Whether it’s using Twitter to provide information about available counseling hours, or having an online peer-support group, social media is also providing new, relatable avenues for students.
Naturally, mobile devices are also playing an increasingly important role.
Several apps launched about mental health do things such as help people chart moods, manage coping skills, or connect to sources of support. “It will be interesting to me to see whether that’s something a school might tap into in the future,” says Moore.
The next steps are to determine if students are aware that these online resources exist and to see if they are being used effectively.
“It’s a constantly changing area. There’s new stuff coming out all the time,” says Moore.
For more information about e-mental health, check out these resources:
- “E-Mental Health in Canada: Transforming the Mental Health System Using Technology” – The Mental Health Commission of Canada
- “e-Mental Health” – The Mental Health Commission of Canada
- And remember that if you or someone you know may be experiencing a mental health-related issue, help is also available on your campus.
A miraculous trip for ...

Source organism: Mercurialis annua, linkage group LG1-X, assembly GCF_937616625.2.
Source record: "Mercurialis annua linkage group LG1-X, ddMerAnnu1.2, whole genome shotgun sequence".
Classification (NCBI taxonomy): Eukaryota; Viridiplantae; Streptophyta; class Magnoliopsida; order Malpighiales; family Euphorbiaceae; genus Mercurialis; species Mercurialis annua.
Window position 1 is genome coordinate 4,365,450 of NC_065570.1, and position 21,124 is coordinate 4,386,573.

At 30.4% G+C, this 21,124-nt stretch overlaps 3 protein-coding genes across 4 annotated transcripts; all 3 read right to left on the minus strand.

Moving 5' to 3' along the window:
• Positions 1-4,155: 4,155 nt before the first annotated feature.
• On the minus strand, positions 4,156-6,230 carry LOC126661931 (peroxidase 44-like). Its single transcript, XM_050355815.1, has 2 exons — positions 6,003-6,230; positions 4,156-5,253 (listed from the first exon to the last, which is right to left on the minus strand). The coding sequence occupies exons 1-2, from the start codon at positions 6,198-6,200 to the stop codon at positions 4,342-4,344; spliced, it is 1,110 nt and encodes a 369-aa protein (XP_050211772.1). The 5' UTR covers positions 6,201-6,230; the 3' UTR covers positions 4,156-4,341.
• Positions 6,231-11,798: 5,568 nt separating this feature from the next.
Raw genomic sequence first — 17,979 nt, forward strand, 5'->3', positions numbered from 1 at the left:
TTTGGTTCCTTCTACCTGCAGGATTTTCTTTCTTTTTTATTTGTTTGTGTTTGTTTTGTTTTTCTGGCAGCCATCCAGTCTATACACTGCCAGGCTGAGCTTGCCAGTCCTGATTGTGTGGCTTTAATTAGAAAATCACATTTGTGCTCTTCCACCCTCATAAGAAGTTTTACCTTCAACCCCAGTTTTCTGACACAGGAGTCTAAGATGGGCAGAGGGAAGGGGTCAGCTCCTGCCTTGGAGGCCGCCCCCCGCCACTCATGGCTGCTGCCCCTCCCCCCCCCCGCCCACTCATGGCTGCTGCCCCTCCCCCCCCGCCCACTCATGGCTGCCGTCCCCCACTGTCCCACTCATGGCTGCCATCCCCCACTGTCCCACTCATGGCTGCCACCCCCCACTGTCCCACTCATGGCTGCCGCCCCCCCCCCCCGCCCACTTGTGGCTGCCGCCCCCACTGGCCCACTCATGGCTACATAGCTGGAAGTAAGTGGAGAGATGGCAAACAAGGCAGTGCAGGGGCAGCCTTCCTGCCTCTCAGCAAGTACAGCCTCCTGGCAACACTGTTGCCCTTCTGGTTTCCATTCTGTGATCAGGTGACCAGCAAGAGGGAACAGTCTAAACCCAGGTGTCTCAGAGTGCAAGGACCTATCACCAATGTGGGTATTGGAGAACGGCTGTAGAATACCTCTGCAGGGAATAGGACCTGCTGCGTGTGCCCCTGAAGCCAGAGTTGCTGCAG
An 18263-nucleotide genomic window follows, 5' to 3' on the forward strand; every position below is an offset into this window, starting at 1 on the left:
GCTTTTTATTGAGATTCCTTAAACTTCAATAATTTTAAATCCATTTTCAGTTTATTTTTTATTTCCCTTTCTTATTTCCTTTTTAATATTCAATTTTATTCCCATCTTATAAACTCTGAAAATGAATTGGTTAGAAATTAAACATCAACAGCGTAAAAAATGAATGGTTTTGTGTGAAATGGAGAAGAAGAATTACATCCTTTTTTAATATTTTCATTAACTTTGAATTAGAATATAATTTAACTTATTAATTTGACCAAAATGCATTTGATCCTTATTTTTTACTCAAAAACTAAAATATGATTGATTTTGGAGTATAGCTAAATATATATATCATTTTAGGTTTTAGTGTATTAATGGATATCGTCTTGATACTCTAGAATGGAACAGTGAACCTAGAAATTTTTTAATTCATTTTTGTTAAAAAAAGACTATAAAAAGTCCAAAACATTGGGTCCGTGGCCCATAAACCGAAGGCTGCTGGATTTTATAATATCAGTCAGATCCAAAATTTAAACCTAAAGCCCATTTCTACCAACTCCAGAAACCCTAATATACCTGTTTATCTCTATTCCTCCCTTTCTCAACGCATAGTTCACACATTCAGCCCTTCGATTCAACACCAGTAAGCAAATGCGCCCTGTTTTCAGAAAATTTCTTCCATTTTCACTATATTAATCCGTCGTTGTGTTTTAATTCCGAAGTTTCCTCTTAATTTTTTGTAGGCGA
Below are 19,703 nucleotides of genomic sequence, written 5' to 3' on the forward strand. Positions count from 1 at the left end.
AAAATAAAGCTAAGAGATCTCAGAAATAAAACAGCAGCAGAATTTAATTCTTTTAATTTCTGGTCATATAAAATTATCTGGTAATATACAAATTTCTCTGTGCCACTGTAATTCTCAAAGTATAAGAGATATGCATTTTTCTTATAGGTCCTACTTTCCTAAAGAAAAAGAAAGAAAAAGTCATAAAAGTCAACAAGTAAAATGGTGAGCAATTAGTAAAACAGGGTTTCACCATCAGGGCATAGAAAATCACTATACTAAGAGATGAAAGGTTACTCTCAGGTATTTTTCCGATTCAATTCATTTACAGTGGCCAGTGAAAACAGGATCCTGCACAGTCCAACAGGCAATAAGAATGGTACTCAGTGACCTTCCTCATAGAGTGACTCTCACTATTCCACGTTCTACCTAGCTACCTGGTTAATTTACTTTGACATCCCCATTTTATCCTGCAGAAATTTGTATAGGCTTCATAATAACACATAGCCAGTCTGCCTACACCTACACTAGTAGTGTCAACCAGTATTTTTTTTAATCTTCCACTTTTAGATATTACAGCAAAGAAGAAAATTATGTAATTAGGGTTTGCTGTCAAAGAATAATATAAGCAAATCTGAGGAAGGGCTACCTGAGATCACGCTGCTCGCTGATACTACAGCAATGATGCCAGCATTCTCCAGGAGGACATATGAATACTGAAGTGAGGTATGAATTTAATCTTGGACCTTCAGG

Carleton University staff |While on a 2011 research trip to North Western Saudi Arabia, Carleton University Religion student, Anik Laferriere was exploring a remote part of the Ḥismā sand desert in North-West Arabia. This desert is home to the mystical and isolated temple of al-Ruwāfa. She stumbled on something extraordinary… Ruwāfa is a small, well preserved second-century structure that is a one-off in the vastness of the North-West desert of Arabia. Despite being close to water supplies (but little else), there is no evidence of any substantial human settlement at the site. Why this temple was built in such a seemingly impractical area has been a point of debate amongst researchers for a very long time. Astoundingly, the obscure location of this temple is only one aspect of its exceptionality. Even more remarkable are five Greek and Nabataean inscriptions that describe the structure as being constructed during the reign Marcus Aurelius and Lucius Verus. These inscriptions make the temple a dramatic attestation of Roman interaction in the Middle East. While inspecting the site in 2011, Laferriere tripped over a castaway stone. As she collected her belongings, she instinctively took a look at the culprit. She noticed a Greek inscription on the stone. Naturally, she shouted to her trusted colleague, mentor, and traveling companion, Greg Fisher, a professor from Carleton’s College of Humanities. Laferriere and Fisher analyzed the stone, and were quick to note its unusual Roman markings. Little did they know, this rock would unlock a missing piece of an archeological puzzle that has baffled al-Ruwāfa researchers for more than a half-century. Later, Fisher was editing a contribution for his new book Arabs and Empires Before Islam from one of the world’s foremost epigraphy experts, Michael C.A. Macdonald. Only then did he realize that he and Laferriere might have literally stumbled on a profound discovery. In the draft of his contribution to Fisher’s book, Macdonald wrote about a lost inscribed stone that was last seen in 1956/7, when celebrated British explorer, St. John Philby, had copied it. In Macdonald’s research, he included a note that Philby had drawn of the stone. Its current location, though, was a mystery. Fisher recalled the Ruwāfa stone. It matched Macdonald’s description . “The discovery of the 'lost stone' was very exciting," said Fisher. "a completely new edition of the Ruwāfa inscriptions was prepared for my book. Michael Macdonald had only the drawing made by Philby in 1957. We realized that in my stash of photos was something quite exciting,” said Fisher. Fisher and Laferriere were likely the first two people to realize the whereabouts of the stone in decades. “The serendipity of the discovery seems incredible to me,” said Laferriere. “We were unaware at the time that it held any significance whatsoever, except as an example of Roman presence in the area. When we found out, we could not believe our luck!” Thanks to the meticulous assistance of Macdonald, they were confirmed in 2014 that the impression found by Laferriere and Fisher was indeed Philby’s lost stone. Referred as “Inscription III,” it is the third of five Greek and Nabataean Ruwāfa inscriptions that serve as attestation to Roman interest in Saudi Arabia. The set of inscriptions refer to the erection of the temple of al-Ruwāfa by a group of people called Thamud. This nomadic tribe had encountered the Assyrians in the late eighth century, BC and the Roman emperor Marcus Aurelius and co-emperor Lucius Verus. The long-lost third engraving mentions of Verus who died in 169, meaning that the inscription was forged prior to this date. All inscriptions, save Inscription III, are currently displayed in the Riyadh museum. The artifact has sparked many new questions about the site, the historical significance it holds, and how it will shape our understanding of early Roman political and diplomatic interest in the Arabian Peninsula. Fisher’s forthcoming book, (Oxford University Press 2015), will address these questions, and include a new reading of the group of inscriptions by Macdonald. The text will be accompanied by new drawings of the temple. Arabs and Empires Before Islam will function as the most up-to-date version of this influential inscription and will offer readers a the most complete version of this important testament ever. Fisher hopes that this miraculous series of events will remind burgeoning researchers that unearthing the past is not always predictable. “From the perspective of a teacher, the discovery shows students that while the material is most certainly ancient, new discoveries can and do happen all the time – and sometimes, quite by accident,” said Fisher. This story was originally published by Carleton University. It has been edited for style, length and clarity, and is republished here with permission.